The Colonial period saw the British Empire fighting enemies as diverse as the Afghans and the tribal raiders of the Northern Frontier to dangers and revolts on the African continent all while being forced to play "The Great Game" with Russia.
This was the second time British India invaded Afghanistan. The war ended after the British emerged victorious against various Afghan forces, and the Afghans agreed to let the British attain all of their geopolitical objectives from the Treaty of Gandamak. Most of the British and Indian soldiers withdrew from Afghanistan. The Afghan tribes were permitted to maintain internal rule and local customs but they had to cede control of the area's foreign relations to the British who, in turn, guaranteed the area's freedom from foreign military domination as a buffer between the British Raj and the Russian Empire.
The Sudan/Egypt range covers the years from 1882-1885, and specifically the forces engaged in the Mahdist War, one of the British colonial wars of the time period (late 19th century) which was initially fought between the Mahdist Sudanese of the religious leader Muhammad Ahmad bin Abd Allah, who had proclaimed himself the "Mahdi" of Islam (the "Guided One"), and the forces of the Khedivate of Egypt, but later grew to engage the forces of Britain.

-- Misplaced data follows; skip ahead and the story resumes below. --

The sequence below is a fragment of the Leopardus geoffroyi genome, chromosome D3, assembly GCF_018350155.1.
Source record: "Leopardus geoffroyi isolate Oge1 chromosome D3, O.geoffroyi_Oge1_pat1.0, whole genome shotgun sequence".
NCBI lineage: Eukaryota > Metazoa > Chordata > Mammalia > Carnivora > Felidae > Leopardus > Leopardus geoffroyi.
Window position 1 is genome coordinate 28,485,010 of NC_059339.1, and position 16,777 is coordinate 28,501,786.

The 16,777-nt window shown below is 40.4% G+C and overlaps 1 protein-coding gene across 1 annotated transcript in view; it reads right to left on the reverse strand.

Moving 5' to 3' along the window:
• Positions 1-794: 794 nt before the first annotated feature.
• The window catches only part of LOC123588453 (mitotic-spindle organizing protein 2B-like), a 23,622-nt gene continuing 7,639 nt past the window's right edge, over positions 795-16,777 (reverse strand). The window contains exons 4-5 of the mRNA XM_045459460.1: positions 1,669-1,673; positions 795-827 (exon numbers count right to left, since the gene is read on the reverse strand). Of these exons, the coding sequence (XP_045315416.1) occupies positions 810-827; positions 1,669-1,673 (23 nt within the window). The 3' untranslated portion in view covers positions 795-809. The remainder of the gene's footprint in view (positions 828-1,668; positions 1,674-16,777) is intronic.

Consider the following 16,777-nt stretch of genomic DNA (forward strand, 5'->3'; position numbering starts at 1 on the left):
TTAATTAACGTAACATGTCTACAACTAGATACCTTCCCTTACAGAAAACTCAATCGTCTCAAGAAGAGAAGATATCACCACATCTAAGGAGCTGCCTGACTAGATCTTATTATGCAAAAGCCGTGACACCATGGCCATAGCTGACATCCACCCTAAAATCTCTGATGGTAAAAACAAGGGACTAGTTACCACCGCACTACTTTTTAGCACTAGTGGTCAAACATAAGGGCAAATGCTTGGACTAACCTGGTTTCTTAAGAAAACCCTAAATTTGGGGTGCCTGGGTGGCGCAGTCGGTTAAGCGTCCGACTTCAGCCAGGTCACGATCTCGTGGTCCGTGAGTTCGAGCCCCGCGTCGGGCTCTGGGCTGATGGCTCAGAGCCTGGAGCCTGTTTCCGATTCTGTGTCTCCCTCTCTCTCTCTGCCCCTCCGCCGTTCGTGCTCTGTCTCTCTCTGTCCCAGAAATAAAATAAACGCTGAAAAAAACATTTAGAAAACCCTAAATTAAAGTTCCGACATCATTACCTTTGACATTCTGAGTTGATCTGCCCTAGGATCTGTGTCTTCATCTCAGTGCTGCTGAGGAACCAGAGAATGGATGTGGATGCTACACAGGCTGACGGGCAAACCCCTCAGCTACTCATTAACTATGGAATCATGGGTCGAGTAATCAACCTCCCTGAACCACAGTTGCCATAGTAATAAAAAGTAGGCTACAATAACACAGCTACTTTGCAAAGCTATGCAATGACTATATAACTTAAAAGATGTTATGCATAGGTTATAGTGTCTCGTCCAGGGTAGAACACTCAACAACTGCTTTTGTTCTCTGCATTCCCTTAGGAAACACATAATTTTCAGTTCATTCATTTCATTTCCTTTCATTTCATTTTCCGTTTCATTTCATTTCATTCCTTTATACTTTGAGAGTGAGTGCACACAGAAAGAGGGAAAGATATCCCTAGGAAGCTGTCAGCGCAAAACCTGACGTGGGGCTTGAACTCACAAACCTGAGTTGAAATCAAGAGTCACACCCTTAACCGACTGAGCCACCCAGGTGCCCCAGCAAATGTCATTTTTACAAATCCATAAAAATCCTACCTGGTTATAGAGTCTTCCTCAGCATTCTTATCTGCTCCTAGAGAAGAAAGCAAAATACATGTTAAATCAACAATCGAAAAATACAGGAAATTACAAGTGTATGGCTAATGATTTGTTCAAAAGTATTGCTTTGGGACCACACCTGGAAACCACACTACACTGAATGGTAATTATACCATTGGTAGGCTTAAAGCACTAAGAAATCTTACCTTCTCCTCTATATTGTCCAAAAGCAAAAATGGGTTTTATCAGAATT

PLEASE NOTE: You can use figures from other periods in the Colonial range to fill out your forces as much of the basic uniforms and equipment remained the same during the period.
The Second Boer War started on 11 October 1899 and ended on 31 May 1902. Great Britain defeated two Boer states in South Africa: the South African Republic (Republic of Transvaal) and the Orange Free State. Britain was aided by its Cape Colony, the Colony of Natal and some native African allies. The British war effort was further supported by volunteers from the British Empire, including Southern Africa, the Australian colonies, Canada, India and New Zealand. All other nations were neutral but with public opinion from these nations largely hostile to Britain.